By Patrick Langan

Who Will You Be?

Remember the old board game called Life? College can feel a lot like that old board game.

Sometimes it feels like your whole life stands or falls on what major you decide on or what career path you commit to. Choose well, get the right grades, and do well at the interview, so you’ll land the job of your dreams.

Nothing else seems to matter.

There is so much pressure to decide what you’ll do with your life that most thoughts about who you’ll become get pushed aside. What kind of a person you will become can be lost in the shuffle of college life.

Too often the “game of life” is about what you do:

·         What job will you get?

·         How much money will you make?

·         How many kids will you have?

·         What kind of house will you buy?

·         How much money will you end up with?

Isn’t this how we view our lives? In college we’re encouraged to evaluate and plan our lives around what we’ll do rather than what kind of people we’ll become.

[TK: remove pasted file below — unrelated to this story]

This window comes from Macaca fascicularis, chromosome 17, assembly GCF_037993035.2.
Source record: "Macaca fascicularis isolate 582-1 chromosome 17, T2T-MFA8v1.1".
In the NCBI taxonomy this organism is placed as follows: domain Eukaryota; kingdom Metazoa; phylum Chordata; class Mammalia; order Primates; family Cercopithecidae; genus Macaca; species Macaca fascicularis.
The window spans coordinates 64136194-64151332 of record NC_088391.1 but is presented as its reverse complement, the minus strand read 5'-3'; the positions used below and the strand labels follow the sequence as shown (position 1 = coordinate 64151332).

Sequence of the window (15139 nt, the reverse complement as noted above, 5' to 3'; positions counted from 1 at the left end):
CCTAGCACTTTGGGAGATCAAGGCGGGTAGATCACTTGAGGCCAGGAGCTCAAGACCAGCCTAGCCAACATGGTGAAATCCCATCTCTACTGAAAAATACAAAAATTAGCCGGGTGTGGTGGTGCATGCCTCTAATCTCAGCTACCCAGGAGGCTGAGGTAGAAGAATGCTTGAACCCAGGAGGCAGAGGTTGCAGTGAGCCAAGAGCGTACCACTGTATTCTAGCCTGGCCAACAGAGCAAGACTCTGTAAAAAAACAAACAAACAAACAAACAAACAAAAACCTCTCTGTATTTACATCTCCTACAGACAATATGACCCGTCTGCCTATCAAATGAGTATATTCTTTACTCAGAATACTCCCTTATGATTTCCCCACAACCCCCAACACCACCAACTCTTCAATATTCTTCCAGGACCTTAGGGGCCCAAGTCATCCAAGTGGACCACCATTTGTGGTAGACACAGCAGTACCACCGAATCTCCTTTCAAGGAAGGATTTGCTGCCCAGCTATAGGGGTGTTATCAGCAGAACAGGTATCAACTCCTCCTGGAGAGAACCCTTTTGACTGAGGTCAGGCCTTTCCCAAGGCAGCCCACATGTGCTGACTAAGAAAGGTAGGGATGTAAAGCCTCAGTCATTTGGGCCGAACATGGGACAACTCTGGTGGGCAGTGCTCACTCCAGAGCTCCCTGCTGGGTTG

People Will Forget Your Accomplishments

About eighteen years ago there was an Olympian who became famous—not for her accomplishments as an ice skater—but rather for her involvement in the attack on one of her competitors.

In the end, this woman became known for the kind of person she had become—rather than for her accomplishments as a professional athlete.

One day, our time for accomplishments will cease. We will all come to the end of our lives and be forced to look back and meet ourselves—perhaps for the very first time.

Will we like ourselves? Will we even recognize the person we have become?

Matthew 25:31-46 tells us that we will all come face to face with Jesus. What will He think about the person we’ve become?

Patrick has been on staff for fifteem great years at Southern Illinois University Carbondale (SIUC). He currently serves as an Area Director for the Southern part of Illinois. He is married and has three great kids and another on the way! He graduated from Fuller seminary with an M.A. in Global Christian Leadership. His hobbies include fishing, writing, and thinking about fishing and writing. He blogs at:

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